The room is cold and stale,reminiscent of the grave that I was born in:It’s just me and this girl that I once knew.
I shot her in the face,made sure she bled out,walked away and scalped her hairto keep in my memoir.
Today,she still wears the scar across her forehead,yet she is back,not with anger or revenge,but ready to come home;
she daunters so slowly,grazes the edge of the roomwith a mirror in one hand and a gun in the other;there is no entry, no exit here.
The lightbulb hangs low from the ceiling.slowly rocks to-and-fro,flickering,there is no wind, no room here.
Her eyes are glazed backwards,body bending,petite and slender,a docile figure.
My skin yellowsfrom the fear that onceechoed in her earsand now consumes me.
A smile curves slanted,imprinting on her faceas time slips with the sweat from my back;it makes me nervous the way she stares —My hands are empty; no weapon nearby.The lights flicker on and off.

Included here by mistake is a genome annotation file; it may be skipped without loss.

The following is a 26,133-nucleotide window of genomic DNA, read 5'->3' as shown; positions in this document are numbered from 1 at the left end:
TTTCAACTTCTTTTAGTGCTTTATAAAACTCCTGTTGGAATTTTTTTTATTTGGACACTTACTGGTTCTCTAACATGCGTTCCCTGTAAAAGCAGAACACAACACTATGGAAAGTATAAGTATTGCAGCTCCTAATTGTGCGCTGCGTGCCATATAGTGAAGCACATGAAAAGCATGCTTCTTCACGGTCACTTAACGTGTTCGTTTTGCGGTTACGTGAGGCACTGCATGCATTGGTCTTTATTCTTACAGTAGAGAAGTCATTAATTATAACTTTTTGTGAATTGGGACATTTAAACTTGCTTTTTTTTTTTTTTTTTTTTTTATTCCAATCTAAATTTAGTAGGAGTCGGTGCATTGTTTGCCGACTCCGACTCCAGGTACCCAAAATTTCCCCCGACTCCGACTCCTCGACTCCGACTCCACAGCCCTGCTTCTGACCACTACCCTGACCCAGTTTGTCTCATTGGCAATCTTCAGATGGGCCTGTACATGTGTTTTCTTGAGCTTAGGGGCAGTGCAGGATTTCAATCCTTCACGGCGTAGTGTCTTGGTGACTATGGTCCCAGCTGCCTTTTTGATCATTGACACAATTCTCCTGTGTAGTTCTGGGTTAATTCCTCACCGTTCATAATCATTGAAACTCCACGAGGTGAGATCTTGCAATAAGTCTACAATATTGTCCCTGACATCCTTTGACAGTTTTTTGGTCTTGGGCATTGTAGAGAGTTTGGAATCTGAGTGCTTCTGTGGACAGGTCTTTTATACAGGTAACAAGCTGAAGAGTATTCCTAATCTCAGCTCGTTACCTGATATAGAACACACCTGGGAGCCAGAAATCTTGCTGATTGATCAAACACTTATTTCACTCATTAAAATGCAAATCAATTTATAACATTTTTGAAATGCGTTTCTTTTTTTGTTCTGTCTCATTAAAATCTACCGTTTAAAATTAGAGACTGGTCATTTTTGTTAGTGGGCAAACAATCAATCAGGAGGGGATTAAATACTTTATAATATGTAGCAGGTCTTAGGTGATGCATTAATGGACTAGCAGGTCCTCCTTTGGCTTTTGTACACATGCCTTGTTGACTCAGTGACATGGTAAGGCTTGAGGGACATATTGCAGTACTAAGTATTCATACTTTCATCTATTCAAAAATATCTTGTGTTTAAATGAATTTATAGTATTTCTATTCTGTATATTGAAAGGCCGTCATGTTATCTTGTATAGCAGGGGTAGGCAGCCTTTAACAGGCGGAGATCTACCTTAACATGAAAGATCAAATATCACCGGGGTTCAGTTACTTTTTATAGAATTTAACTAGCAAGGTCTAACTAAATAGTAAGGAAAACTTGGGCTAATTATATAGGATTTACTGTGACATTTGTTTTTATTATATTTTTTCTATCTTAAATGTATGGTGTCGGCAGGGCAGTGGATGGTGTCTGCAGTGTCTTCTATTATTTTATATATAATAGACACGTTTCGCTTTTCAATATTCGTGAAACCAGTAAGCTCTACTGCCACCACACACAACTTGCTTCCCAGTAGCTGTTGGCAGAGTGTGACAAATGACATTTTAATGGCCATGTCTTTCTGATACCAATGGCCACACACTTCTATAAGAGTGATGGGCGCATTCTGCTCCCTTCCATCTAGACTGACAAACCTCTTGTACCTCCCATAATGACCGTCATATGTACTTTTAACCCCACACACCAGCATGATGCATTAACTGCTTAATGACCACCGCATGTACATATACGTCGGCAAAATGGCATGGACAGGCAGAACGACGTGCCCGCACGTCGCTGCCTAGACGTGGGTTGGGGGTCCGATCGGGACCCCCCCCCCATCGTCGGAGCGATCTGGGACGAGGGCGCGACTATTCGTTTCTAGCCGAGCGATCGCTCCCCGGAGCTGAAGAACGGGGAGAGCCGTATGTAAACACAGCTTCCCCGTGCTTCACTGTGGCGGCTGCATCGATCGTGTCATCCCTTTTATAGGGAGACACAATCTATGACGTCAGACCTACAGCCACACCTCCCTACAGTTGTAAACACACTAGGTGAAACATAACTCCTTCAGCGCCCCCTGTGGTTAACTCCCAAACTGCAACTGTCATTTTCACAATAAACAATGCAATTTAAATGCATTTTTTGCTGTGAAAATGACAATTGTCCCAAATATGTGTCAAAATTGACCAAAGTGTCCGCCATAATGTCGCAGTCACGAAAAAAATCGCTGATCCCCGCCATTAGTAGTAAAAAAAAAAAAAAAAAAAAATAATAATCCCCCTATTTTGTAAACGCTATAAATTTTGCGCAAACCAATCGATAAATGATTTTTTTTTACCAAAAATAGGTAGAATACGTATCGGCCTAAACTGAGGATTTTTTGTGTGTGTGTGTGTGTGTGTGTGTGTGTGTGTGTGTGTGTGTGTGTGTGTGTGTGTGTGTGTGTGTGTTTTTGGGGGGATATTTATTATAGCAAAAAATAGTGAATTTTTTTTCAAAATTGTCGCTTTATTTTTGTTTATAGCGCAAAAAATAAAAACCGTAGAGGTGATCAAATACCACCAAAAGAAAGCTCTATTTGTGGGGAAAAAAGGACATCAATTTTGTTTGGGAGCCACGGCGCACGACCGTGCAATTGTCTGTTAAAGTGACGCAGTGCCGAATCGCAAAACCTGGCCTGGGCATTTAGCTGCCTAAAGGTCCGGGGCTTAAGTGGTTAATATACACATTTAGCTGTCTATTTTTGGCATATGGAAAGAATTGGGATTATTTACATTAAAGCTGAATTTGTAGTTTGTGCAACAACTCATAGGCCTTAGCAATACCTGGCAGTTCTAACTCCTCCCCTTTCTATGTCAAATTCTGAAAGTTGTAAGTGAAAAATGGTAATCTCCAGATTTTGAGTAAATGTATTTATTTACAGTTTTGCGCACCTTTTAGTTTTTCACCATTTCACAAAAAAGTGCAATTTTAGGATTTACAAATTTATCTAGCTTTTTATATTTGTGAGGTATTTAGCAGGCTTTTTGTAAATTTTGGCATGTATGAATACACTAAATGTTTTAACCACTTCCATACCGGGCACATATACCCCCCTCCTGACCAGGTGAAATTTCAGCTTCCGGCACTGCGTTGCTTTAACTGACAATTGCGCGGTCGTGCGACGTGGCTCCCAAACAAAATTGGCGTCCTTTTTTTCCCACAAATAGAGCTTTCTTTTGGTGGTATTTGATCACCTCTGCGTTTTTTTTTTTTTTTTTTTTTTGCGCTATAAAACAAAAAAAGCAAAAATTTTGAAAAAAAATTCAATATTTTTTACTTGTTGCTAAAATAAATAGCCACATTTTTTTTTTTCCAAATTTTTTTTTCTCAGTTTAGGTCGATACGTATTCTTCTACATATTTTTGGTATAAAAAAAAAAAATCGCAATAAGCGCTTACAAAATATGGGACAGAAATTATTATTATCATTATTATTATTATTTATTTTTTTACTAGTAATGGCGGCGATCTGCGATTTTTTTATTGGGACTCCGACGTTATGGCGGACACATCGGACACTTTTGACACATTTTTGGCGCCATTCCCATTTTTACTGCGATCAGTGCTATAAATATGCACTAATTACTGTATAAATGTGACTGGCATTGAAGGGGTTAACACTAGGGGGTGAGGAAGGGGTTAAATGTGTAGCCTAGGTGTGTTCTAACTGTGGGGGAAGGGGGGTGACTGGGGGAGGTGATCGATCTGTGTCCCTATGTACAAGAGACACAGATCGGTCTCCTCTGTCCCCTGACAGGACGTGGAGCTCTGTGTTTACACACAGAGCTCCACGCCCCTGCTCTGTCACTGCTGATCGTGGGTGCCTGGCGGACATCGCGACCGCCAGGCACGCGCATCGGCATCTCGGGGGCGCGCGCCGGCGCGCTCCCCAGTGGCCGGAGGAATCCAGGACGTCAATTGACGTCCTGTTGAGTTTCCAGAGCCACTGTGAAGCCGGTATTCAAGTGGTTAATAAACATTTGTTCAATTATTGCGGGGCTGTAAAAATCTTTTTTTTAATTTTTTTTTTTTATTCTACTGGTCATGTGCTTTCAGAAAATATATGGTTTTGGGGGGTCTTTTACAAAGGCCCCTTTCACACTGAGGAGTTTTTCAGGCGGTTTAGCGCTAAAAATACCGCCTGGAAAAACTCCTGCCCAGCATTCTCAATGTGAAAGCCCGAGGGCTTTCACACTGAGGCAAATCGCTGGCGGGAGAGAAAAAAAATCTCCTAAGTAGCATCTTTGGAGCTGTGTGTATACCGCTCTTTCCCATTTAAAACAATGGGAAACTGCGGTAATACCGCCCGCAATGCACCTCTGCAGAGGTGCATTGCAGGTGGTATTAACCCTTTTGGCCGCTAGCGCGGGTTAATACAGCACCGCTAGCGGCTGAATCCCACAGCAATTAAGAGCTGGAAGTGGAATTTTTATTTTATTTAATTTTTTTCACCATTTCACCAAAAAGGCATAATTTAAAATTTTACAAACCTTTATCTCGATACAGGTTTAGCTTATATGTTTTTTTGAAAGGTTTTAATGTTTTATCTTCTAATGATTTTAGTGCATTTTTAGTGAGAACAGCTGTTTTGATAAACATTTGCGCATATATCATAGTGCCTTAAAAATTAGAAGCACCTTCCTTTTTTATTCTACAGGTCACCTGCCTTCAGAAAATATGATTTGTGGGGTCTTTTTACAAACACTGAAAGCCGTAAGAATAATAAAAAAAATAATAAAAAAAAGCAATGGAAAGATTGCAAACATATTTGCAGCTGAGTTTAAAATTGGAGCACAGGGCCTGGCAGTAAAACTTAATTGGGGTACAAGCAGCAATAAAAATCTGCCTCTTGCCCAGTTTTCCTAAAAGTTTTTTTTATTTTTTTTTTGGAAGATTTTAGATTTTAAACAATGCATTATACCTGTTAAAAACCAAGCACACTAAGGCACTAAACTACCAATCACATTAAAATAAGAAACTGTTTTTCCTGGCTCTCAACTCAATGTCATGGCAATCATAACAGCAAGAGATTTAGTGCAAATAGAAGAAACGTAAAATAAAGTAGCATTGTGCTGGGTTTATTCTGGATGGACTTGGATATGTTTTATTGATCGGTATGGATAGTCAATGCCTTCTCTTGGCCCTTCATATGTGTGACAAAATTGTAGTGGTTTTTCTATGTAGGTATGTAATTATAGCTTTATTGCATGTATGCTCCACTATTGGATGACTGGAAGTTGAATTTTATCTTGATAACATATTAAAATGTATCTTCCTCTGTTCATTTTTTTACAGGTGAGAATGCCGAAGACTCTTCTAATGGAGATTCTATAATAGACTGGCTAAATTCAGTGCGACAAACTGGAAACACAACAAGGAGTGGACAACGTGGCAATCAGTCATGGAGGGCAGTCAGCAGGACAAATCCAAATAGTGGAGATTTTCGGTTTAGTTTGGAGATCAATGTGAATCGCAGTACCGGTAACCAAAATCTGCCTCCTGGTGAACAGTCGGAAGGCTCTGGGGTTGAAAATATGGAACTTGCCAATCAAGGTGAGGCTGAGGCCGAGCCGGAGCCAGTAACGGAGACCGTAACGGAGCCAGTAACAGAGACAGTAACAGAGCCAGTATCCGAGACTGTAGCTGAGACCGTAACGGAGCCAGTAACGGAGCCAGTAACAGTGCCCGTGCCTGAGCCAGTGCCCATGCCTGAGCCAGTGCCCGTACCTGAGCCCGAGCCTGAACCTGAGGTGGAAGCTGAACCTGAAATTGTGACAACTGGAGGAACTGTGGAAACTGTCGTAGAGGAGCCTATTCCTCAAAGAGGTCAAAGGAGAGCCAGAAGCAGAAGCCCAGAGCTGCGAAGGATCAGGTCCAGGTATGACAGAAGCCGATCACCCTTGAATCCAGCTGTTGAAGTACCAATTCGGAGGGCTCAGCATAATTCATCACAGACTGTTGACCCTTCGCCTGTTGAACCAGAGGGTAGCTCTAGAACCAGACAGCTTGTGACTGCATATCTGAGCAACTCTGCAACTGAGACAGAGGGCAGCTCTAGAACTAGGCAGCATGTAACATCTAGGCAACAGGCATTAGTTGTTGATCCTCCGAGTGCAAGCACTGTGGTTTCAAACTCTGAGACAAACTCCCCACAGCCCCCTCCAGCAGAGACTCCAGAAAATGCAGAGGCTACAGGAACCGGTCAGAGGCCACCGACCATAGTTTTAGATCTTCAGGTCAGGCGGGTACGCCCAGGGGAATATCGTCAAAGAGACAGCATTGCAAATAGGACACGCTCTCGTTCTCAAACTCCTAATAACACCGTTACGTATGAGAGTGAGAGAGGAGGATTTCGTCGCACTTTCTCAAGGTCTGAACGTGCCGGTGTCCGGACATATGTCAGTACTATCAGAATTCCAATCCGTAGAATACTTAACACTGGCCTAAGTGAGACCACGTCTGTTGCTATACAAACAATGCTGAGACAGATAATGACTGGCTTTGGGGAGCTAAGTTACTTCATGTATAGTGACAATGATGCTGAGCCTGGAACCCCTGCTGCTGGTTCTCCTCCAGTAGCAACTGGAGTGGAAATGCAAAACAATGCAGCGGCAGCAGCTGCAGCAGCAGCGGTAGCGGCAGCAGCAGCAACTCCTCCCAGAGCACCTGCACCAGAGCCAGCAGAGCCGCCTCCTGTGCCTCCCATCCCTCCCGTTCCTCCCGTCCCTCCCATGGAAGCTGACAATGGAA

This young ladyis armedand in her hands,she holds a few things:a classic handgun in the left,and a mirror on the right.
I glare at my own reflectionand get nervous by the way I stare at myself;too familiar for me:like wearing old shoes,smelling your high school perfume,clothes scented with your mom’s detergent,the feeling of your first loveand heartbreak,the insecurities,the fights,the fragilityand ambivalence.
Counsel from the elders:they cautionedme to “never sleep on your pastbecause it will catch up to you”.
I thought I put her to rest,I did, but I guess this is all prophecy:
She holds the mirror to my face,and the girl I once defeatedis here again, facing me.